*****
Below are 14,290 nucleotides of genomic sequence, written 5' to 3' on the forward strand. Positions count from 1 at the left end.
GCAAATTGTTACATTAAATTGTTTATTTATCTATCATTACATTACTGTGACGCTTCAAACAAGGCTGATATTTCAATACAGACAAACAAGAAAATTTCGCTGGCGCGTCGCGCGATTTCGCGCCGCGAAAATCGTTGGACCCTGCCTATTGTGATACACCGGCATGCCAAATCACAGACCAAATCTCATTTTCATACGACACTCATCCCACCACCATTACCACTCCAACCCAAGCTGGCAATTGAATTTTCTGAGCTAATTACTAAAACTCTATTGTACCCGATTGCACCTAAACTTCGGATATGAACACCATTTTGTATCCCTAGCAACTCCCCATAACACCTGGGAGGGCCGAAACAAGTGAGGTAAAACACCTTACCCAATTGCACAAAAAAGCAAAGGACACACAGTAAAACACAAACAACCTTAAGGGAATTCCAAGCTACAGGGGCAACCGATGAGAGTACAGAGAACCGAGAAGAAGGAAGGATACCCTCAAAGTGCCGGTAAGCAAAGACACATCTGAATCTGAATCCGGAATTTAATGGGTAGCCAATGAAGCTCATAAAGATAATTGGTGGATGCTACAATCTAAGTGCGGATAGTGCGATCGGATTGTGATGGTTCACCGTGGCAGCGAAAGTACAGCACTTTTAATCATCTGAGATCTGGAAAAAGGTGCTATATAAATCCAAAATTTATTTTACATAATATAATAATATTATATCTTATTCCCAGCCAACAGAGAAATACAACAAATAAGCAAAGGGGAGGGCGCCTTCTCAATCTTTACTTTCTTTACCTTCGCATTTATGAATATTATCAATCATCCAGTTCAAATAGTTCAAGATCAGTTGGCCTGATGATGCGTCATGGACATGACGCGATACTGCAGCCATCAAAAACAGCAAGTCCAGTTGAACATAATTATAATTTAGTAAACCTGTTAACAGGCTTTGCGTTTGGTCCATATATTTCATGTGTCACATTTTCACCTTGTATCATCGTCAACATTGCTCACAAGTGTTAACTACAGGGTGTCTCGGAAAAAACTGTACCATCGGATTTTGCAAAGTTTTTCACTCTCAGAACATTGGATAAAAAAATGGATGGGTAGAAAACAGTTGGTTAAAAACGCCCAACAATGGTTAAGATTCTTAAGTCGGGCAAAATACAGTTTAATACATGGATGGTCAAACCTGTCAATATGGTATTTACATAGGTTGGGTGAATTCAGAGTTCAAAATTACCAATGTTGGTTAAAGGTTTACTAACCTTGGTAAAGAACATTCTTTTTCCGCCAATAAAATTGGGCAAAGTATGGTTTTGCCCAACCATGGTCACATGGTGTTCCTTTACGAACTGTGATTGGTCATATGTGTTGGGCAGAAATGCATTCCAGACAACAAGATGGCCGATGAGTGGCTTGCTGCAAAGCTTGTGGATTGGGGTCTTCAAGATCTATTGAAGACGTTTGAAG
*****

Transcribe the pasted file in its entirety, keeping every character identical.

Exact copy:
Below are 14,290 nucleotides of genomic sequence, written 5' to 3' on the forward strand. Positions count from 1 at the left end.
GCAAATTGTTACATTAAATTGTTTATTTATCTATCATTACATTACTGTGACGCTTCAAACAAGGCTGATATTTCAATACAGACAAACAAGAAAATTTCGCTGGCGCGTCGCGCGATTTCGCGCCGCGAAAATCGTTGGACCCTGCCTATTGTGATACACCGGCATGCCAAATCACAGACCAAATCTCATTTTCATACGACACTCATCCCACCACCATTACCACTCCAACCCAAGCTGGCAATTGAATTTTCTGAGCTAATTACTAAAACTCTATTGTACCCGATTGCACCTAAACTTCGGATATGAACACCATTTTGTATCCCTAGCAACTCCCCATAACACCTGGGAGGGCCGAAACAAGTGAGGTAAAACACCTTACCCAATTGCACAAAAAAGCAAAGGACACACAGTAAAACACAAACAACCTTAAGGGAATTCCAAGCTACAGGGGCAACCGATGAGAGTACAGAGAACCGAGAAGAAGGAAGGATACCCTCAAAGTGCCGGTAAGCAAAGACACATCTGAATCTGAATCCGGAATTTAATGGGTAGCCAATGAAGCTCATAAAGATAATTGGTGGATGCTACAATCTAAGTGCGGATAGTGCGATCGGATTGTGATGGTTCACCGTGGCAGCGAAAGTACAGCACTTTTAATCATCTGAGATCTGGAAAAAGGTGCTATATAAATCCAAAATTTATTTTACATAATATAATAATATTATATCTTATTCCCAGCCAACAGAGAAATACAACAAATAAGCAAAGGGGAGGGCGCCTTCTCAATCTTTACTTTCTTTACCTTCGCATTTATGAATATTATCAATCATCCAGTTCAAATAGTTCAAGATCAGTTGGCCTGATGATGCGTCATGGACATGACGCGATACTGCAGCCATCAAAAACAGCAAGTCCAGTTGAACATAATTATAATTTAGTAAACCTGTTAACAGGCTTTGCGTTTGGTCCATATATTTCATGTGTCACATTTTCACCTTGTATCATCGTCAACATTGCTCACAAGTGTTAACTACAGGGTGTCTCGGAAAAAACTGTACCATCGGATTTTGCAAAGTTTTTCACTCTCAGAACATTGGATAAAAAAATGGATGGGTAGAAAACAGTTGGTTAAAAACGCCCAACAATGGTTAAGATTCTTAAGTCGGGCAAAATACAGTTTAATACATGGATGGTCAAACCTGTCAATATGGTATTTACATAGGTTGGGTGAATTCAGAGTTCAAAATTACCAATGTTGGTTAAAGGTTTACTAACCTTGGTAAAGAACATTCTTTTTCCGCCAATAAAATTGGGCAAAGTATGGTTTTGCCCAACCATGGTCACATGGTGTTCCTTTACGAACTGTGATTGGTCATATGTGTTGGGCAGAAATGCATTCCAGACAACAAGATGGCCGATGAGTGGCTTGCTGCAAAGCTTGTGGATTGGGGTCTTCAAGATCTATTGAAGACGTTTGAAG